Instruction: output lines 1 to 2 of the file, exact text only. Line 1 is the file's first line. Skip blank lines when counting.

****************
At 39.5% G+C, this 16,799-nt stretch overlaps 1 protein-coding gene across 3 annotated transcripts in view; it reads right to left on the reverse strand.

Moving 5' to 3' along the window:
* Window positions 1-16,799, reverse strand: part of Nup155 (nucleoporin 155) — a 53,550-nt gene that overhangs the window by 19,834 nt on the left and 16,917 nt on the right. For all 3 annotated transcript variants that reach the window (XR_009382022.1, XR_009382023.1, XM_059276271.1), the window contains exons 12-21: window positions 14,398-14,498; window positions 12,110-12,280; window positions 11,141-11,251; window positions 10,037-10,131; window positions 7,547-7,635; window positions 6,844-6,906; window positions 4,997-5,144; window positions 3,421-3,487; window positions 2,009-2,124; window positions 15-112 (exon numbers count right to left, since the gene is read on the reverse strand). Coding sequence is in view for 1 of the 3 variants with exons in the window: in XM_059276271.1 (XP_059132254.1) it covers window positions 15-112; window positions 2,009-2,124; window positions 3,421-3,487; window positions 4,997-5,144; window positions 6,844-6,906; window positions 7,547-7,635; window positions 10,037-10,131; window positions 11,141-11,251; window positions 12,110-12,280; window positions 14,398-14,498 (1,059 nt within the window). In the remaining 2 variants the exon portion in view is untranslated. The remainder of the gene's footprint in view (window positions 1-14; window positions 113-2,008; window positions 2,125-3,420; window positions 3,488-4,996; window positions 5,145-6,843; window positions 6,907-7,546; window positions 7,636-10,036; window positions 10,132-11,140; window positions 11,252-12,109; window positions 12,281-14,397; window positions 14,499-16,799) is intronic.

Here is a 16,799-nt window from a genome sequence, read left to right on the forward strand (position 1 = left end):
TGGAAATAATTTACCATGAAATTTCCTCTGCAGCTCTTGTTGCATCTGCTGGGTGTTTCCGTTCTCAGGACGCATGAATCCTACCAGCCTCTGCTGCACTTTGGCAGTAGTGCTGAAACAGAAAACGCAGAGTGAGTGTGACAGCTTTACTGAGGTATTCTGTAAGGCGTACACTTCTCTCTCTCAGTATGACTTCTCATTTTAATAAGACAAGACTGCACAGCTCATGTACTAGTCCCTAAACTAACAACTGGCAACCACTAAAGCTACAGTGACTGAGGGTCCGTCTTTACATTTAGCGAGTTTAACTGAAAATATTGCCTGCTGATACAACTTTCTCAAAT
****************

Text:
At 39.5% G+C, this 16,799-nt stretch overlaps 1 protein-coding gene across 3 annotated transcripts in view; it reads right to left on the reverse strand.

Moving 5' to 3' along the window: